Even Xu admits that his planes were a safety hazard in those days. “Honestly, I was quite worried up there,” he recalls. “At that time, my plane was built quite roughly, and I felt like many parts were unreliable.”
Despite the CAAC’s warning, Xu continued quietly improving his rotorcraft and building more advanced models. To avoid getting into trouble, he decided to avoid urban areas during test flights and never flew higher than 100 meters above the ground.
But he couldn’t avoid clashing with his family. Xu’s hobby was costing a fortune, his spending on parts swallowing up almost all the profits from his father’s factory. Xu estimates he’s probably spent over 2 million yuan in total over the years on building aircraft.
“I remember one year I received 500,000 or 600,000 yuan from my family, and by the end of the year I’d poured all of that money into my planes,” says Xu.
After several bruising, hourslong arguments, Xu realized he needed to make a change. If he was going to keep his dream of flying going, he was going to have to work out how to make money from it.
Over the next decade, Xu developed new rotorcraft models that were lighter, steadier, and safer to fly. He began offering his services as an aerial photographer and crop-duster, until the advent of drones killed this lucrative side gig. He would also make some extra money by manufacturing aircraft parts for other hobbyists.
Xu Bin works on his rotorcraft at his family’s water pump parts factory in Quzhou, Zhejiang province, 2008. Courtesy of Xu Bin.
Now, Xu aims to create a lightweight rotorcraft that can be rolled out for the mass market, so that anyone in China can purchase and fly their own plane.
It’s an ambitious vision, but Xu insists it’s achievable. According to Chinese civil aviation regulations, ultralight aircraft that weigh less than 116 kilograms don’t require an airworthiness certificate and pilots don’t need a license to fly them.
And there’s plenty of potential demand. According to Xu, there are at least 50,000 aviation hobbyists scattered across China, but only a fraction of them actually build their own planes from scratch like he does.
The main obstacle, Xu says, will be China’s strict airspace regulations. There have been some moves to open up more space for civil aviation in recent years, but amateur aviators are mostly restricted to flying near licensed airports and pilot zones.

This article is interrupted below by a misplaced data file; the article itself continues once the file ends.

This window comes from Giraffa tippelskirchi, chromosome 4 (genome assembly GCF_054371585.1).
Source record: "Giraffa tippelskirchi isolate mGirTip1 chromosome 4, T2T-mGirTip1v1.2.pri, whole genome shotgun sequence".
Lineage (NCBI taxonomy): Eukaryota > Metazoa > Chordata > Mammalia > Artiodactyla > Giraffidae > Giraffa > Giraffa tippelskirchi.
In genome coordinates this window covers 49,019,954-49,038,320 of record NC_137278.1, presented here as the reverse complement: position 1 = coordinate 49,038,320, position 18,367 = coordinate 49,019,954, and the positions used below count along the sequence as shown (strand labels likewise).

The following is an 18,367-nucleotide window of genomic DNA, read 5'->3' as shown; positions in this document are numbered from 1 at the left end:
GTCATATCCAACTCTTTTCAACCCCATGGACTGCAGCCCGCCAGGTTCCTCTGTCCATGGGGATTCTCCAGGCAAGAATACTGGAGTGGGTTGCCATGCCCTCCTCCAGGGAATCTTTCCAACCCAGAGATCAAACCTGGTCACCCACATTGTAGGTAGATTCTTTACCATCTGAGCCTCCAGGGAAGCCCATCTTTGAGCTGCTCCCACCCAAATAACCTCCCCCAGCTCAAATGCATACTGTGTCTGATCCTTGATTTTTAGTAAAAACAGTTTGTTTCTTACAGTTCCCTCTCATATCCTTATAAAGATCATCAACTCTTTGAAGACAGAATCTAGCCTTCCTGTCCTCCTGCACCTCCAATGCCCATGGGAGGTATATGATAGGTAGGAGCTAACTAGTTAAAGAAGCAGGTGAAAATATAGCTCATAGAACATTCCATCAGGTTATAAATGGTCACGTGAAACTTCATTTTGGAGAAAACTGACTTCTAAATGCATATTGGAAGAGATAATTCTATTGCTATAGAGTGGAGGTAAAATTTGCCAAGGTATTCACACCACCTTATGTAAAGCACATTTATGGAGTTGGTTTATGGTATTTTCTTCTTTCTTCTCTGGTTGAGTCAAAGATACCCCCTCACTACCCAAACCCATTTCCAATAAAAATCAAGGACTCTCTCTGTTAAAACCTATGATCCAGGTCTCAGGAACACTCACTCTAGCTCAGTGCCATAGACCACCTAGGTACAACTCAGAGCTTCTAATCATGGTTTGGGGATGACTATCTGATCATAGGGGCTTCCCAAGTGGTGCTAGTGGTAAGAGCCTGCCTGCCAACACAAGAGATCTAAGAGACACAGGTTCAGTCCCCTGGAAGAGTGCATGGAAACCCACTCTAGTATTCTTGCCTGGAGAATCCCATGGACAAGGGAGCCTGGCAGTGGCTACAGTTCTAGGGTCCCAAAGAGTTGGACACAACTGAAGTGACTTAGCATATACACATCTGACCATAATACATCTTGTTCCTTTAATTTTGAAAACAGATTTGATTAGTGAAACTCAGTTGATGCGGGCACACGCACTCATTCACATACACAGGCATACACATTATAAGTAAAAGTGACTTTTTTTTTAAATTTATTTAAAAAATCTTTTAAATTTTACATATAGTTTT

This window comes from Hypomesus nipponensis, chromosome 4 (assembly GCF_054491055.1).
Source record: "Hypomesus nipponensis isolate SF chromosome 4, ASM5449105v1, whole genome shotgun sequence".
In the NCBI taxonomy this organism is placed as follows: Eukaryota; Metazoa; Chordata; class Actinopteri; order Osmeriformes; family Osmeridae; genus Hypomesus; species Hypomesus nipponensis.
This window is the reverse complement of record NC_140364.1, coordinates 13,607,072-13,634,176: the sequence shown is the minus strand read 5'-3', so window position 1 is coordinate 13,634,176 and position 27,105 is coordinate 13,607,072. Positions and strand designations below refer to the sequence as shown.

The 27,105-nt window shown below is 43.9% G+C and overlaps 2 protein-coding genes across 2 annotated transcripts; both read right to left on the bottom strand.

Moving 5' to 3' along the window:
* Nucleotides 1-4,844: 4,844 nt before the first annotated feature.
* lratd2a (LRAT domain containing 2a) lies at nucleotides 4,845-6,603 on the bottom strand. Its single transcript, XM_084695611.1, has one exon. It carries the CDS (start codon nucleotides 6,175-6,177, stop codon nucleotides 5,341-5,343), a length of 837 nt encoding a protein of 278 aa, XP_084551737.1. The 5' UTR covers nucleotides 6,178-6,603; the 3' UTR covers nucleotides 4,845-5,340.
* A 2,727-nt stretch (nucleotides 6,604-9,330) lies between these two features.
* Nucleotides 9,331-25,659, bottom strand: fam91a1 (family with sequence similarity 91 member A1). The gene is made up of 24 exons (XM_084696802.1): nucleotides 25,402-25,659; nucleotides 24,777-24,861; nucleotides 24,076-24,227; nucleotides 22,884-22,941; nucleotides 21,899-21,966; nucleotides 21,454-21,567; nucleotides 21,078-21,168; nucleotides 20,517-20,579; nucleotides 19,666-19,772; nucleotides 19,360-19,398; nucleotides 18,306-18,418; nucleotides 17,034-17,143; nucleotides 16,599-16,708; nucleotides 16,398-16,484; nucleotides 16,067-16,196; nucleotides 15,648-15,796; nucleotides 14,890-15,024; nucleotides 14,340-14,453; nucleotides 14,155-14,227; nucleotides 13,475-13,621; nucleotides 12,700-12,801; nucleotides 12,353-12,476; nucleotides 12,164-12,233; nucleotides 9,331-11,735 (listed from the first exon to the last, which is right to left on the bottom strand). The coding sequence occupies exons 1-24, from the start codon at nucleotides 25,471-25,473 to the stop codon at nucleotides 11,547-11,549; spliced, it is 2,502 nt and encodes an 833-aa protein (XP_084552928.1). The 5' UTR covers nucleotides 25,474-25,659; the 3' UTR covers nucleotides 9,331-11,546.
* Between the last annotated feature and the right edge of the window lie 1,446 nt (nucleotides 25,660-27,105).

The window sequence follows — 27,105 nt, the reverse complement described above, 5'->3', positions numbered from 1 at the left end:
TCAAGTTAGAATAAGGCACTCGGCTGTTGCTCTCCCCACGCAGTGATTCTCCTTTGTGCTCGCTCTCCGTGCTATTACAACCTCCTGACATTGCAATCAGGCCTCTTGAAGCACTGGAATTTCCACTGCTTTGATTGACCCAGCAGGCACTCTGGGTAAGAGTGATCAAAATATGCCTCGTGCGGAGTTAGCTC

“It would be great if a flying zone could be created in the suburbs of every small county, where hobbyists could freely fly their planes,” Xu says. “This would spur the development of the whole industry.”
Xu Bin and other aviation enthusiasts pose for a photo after a test flight in Lishui, Zhejiang province, 2013. Courtesy of Xu Bin.
Xu believes there will be a bigger market for his rotorcraft if China’s amateur aviation scene gains greater public exposure. Though Chinese media has covered the community a few times over the years, he feels they’re still largely unknown to most people.
In 2016, Xu rented a 500-square-meter warehouse next to a highway in Zhejiang and converted it into an amateur aviation museum, displaying a range of self-built aircraft. But the venture abruptly came to an end when the landlord withdrew the lease two years later.
After that, Xu took a job as an engineer with a company in the central Hunan province that develops lightweight airplanes for commercial use. The firm, however, folded earlier this year, and since then he has moved back to Zhejiang to continue working on his rotorcraft by himself.
Despite these setbacks, Xu remains upbeat about the future. He’s convinced his dream of commercializing his rotorcraft is feasible. One day, he hopes his planes will be wrapped in delicate packaging and stacked on supermarket shelves all over China.
“I’ve realized my dream of flying,” he says. “I haven’t realized my second dream so far, but I’ll keep trying.”
Editor: Dominic Morgan.
(Header image: Xu Bin flys in the sky in Jiangshan, Zhejiang province, October 2021. Lü Xiao/Sixth Tone)